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10 Popular Investment Trends of 2021

By Inyoung Hwang · June 15, 2021 · 5 minute read

We’re here to help! First and foremost, SoFi Learn strives to be a beneficial resource to you as you navigate your financial journey. Read more We develop content that covers a variety of financial topics. Sometimes, that content may include information about products, features, or services that SoFi does not provide. We aim to break down complicated concepts, loop you in on the latest trends, and keep you up-to-date on the stuff you can use to help get your money right. Read less

10 Popular Investment Trends of 2021

Heading into 2021, many investors had a brighter outlook on the U.S. economy and financial markets. Both had staged impressive rebounds in 2020 after Covid-19 quarantine measures triggered wild volatility. Vaccine breakthroughs and stimulus checks further stoked optimism that the finances of many businesses and individuals were on the mend.

The benchmark S&P 500 Index is up 13% through June 10, 2021. However, outside stocks, wild volatility has been a feature of the cryptocurrency market, with Bitcoin surpassing $60,000 for the first time before losing almost half its value.

Such market moves show that even buzzy investments can bring about losses. Investors should always do their homework before buying into the latest market fads. Here’s a look at 10 popular investment trends of 2021.

1. Bets on a Rebounding Economy

Investors have wagered that airline, cruise line, and other transportation stocks, as well as travel website operators and dine-in restaurants, will benefit as widespread vaccinations in the U.S. allow businesses to reopen. Government stimulus packages and easy monetary policy from the Federal Reserve are also expected to prop up the economy and markets.

Plus, the Covid-19 shutdowns last year caused the personal savings rate to shoot up last year. It reached a high of 33.7% in April 2020 and remains above pre-pandemic levels. Americans had $1.6 trillion in excess savings at the beginning of the year, according to the government-backed mortgage firm Fannie Mae.

Such trends have caused economists and investors to assume consumers will get back into activities like travel, shopping and dining out.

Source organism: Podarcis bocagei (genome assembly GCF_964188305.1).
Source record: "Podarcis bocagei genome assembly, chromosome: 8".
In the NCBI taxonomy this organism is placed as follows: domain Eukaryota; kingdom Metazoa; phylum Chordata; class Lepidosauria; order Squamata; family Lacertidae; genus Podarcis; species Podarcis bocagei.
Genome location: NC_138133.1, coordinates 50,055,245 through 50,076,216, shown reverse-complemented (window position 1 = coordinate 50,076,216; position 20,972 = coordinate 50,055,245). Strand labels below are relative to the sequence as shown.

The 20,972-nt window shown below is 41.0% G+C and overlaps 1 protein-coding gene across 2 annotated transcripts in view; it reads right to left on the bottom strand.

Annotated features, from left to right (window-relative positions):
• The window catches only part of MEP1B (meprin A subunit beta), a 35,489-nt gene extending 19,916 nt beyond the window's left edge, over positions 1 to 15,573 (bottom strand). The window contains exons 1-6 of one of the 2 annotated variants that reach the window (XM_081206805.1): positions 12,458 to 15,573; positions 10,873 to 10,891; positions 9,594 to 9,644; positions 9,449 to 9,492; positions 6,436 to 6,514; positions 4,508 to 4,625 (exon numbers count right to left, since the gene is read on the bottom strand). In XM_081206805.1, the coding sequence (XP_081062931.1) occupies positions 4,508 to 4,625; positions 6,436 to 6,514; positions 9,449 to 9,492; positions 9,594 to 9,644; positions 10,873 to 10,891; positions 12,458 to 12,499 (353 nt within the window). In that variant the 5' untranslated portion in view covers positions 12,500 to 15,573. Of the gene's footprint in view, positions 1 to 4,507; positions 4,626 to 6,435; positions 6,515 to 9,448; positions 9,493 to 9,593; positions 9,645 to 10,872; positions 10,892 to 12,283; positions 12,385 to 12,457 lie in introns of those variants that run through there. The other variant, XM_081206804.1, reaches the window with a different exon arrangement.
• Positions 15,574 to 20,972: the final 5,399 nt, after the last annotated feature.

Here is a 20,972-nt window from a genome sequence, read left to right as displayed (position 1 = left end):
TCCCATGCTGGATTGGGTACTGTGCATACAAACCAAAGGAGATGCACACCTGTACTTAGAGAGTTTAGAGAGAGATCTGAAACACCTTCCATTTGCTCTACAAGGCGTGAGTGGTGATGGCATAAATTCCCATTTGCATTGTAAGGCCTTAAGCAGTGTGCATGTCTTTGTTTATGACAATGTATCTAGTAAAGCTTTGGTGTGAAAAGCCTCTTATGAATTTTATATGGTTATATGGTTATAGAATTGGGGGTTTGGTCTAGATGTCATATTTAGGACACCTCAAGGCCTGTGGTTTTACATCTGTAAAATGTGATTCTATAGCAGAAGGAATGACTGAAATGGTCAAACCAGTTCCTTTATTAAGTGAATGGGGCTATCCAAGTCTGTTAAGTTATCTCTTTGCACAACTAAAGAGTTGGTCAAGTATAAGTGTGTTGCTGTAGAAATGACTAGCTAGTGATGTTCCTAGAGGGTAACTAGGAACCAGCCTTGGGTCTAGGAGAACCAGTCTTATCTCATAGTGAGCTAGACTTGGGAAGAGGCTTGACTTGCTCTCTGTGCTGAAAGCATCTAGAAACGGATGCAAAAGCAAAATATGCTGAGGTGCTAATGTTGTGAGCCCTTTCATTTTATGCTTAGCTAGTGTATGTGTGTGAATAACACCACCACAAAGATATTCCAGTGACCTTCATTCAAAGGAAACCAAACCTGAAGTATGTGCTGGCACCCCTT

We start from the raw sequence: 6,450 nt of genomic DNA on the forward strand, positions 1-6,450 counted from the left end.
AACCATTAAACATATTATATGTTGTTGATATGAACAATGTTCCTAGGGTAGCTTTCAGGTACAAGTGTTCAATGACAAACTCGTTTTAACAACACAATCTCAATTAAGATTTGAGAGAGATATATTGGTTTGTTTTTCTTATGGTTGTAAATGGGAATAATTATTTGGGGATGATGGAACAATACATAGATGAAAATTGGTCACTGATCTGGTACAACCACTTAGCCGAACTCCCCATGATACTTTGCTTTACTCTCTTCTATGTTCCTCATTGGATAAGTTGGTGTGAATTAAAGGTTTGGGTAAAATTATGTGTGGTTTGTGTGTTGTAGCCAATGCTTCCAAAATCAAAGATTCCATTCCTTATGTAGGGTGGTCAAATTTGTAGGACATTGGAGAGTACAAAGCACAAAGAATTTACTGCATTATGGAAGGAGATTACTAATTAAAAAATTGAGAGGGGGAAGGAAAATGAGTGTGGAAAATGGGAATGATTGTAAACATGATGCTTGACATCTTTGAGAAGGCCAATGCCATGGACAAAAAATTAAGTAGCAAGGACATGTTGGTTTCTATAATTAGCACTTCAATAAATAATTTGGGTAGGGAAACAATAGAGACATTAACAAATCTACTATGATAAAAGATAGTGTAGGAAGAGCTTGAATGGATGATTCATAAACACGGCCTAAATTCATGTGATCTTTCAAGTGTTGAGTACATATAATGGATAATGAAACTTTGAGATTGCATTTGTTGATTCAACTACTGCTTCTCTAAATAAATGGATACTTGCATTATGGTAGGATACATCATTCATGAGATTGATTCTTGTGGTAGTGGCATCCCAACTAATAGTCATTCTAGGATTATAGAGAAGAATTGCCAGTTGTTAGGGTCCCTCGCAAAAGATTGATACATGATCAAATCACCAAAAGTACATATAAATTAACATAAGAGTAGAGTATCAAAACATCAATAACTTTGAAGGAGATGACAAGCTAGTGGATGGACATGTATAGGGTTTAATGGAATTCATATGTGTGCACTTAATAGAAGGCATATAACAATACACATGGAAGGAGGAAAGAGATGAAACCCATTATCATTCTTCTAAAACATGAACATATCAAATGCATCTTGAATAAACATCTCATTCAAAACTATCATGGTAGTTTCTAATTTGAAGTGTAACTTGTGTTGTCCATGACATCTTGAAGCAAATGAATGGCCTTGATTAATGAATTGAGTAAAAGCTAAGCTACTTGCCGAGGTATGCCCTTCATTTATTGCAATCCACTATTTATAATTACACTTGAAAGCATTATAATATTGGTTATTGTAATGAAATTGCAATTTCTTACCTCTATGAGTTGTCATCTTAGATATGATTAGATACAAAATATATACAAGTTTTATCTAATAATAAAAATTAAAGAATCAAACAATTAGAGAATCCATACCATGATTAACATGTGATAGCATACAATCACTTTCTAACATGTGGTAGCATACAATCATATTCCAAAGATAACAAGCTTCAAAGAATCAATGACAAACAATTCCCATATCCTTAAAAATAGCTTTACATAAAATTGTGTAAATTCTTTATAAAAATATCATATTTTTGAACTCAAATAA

2. Meme Stocks

In January 2021, shares of GameStop Inc. gained more than 1,600% after a group of retail investors banded together on Reddit to drive up prices of the video-game retailer. Enter “meme stocks”–a new phenomenon in stock markets.

Meme stocks are publicly traded companies that are generating high interest and share volume because of social-media channels. Nonprofessional investors trading from home typically gather on platforms like Reddit, Discord and Twitter and drum up popularity for such stocks.

However, interest in meme stocks differs from traditional investing in that business fundamentals are typically not the main drivers. Therefore, investors should realize that price moves may be volatile and catch them off guard.

3. Cryptocurrency Volatility

Mainstream investors first seemed to catch wind in 2017 of cryptocurrencies — digital money with no physical counterpart and zero backing from a government, unlike fiat currencies. An impressive rally eventually fizzled out the following year.

But cryptocurrencies like Bitcoin and Dogecoin experienced an even bigger surge in 2020. Younger investors trading on mobile phones while stuck at home turned to the crypto market for speculative bets or wagered on virtual coins and tokens as a store of value.

Even institutional investors have adopted cryptocurrencies to some degree. Some market observers say that crypto could remain popular with younger investors like millennials for some time. However, reports of greater regulation and criticism about the environmental costs have hurt the speculative fever. By June, prices of Bitcoin have yet to hit the highs from earlier in the year.

4. Are SPACs Still Hot?

Special purpose acquisition companies or SPACs became hot in 2020 as numerous famous figures started sponsoring them and companies sought alternatives to the traditional initial public offering. SPACs continued to pop up and raise record amounts of money in 2021.

Also known as black-check companies, here’s how SPACs work: shell companies go public on the stock market. They try to find a private business to buy within two years. If a target is found, the two entities merge with the private company going public through the process.

In 2021, investor enthusiasm for SPACs lost some steam amid regulatory scrutiny and lackluster performance by some deals. Still, many private companies are choosing the SPAC route to go public. Plus, how these companies perform and how regulators will oversee them will continue to be a focus for investors.

5. Retail Investor Trend